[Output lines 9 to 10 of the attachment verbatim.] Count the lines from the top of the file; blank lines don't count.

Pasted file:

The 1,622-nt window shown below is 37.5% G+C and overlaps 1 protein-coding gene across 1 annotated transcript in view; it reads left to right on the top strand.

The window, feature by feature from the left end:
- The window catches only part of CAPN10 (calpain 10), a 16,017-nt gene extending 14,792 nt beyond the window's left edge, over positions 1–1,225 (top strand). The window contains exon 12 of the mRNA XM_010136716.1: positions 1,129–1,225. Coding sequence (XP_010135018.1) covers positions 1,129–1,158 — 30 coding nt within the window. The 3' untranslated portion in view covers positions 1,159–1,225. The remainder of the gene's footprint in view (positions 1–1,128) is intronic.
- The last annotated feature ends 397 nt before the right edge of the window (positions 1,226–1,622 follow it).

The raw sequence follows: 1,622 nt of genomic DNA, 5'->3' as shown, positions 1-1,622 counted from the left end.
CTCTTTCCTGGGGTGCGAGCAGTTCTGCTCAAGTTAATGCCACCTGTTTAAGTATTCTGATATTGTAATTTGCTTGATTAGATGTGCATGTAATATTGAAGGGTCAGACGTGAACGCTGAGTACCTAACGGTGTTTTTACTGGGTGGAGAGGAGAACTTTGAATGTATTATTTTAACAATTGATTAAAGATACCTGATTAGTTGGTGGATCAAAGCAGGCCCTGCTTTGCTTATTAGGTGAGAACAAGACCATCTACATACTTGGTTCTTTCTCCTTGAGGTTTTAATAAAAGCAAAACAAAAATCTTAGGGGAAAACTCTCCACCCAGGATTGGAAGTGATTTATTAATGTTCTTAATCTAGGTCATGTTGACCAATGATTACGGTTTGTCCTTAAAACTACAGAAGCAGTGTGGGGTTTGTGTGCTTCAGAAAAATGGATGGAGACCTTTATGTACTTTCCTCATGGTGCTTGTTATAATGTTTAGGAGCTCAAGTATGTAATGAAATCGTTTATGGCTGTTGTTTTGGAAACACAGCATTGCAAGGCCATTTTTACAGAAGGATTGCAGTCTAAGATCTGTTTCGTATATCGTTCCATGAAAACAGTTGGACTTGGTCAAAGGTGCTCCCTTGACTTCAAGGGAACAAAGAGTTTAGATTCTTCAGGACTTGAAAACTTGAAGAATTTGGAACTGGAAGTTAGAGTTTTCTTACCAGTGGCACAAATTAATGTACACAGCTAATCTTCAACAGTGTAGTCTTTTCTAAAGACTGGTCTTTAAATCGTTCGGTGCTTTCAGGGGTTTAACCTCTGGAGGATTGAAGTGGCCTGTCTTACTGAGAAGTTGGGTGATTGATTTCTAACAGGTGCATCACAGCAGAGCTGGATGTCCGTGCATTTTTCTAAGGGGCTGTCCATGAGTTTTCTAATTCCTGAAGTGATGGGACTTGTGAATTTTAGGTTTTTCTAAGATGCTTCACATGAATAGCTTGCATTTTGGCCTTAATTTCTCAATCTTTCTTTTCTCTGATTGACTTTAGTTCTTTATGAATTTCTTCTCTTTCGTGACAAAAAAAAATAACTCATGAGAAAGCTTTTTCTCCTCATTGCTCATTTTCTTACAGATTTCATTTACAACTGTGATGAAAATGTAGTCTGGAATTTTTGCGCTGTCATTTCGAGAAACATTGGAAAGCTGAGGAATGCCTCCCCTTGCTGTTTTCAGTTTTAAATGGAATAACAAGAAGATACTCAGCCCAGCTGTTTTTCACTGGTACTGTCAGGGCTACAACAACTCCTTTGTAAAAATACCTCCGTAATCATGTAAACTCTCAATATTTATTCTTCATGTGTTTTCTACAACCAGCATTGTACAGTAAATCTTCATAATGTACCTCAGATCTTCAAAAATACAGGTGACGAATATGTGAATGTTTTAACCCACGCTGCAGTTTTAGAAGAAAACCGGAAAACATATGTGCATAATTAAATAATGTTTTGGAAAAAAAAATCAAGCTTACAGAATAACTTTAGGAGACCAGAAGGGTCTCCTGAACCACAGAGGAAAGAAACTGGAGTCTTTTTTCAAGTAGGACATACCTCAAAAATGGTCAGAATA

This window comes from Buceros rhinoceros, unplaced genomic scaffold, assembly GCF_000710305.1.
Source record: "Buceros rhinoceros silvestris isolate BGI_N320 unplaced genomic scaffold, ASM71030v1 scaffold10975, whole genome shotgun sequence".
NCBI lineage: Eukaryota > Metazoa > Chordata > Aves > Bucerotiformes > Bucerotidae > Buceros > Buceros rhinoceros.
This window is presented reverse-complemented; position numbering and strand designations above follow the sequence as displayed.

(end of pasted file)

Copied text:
NCBI lineage: Eukaryota > Metazoa > Chordata > Aves > Bucerotiformes > Bucerotidae > Buceros > Buceros rhinoceros.
This window is presented reverse-complemented; position numbering and strand designations above follow the sequence as displayed.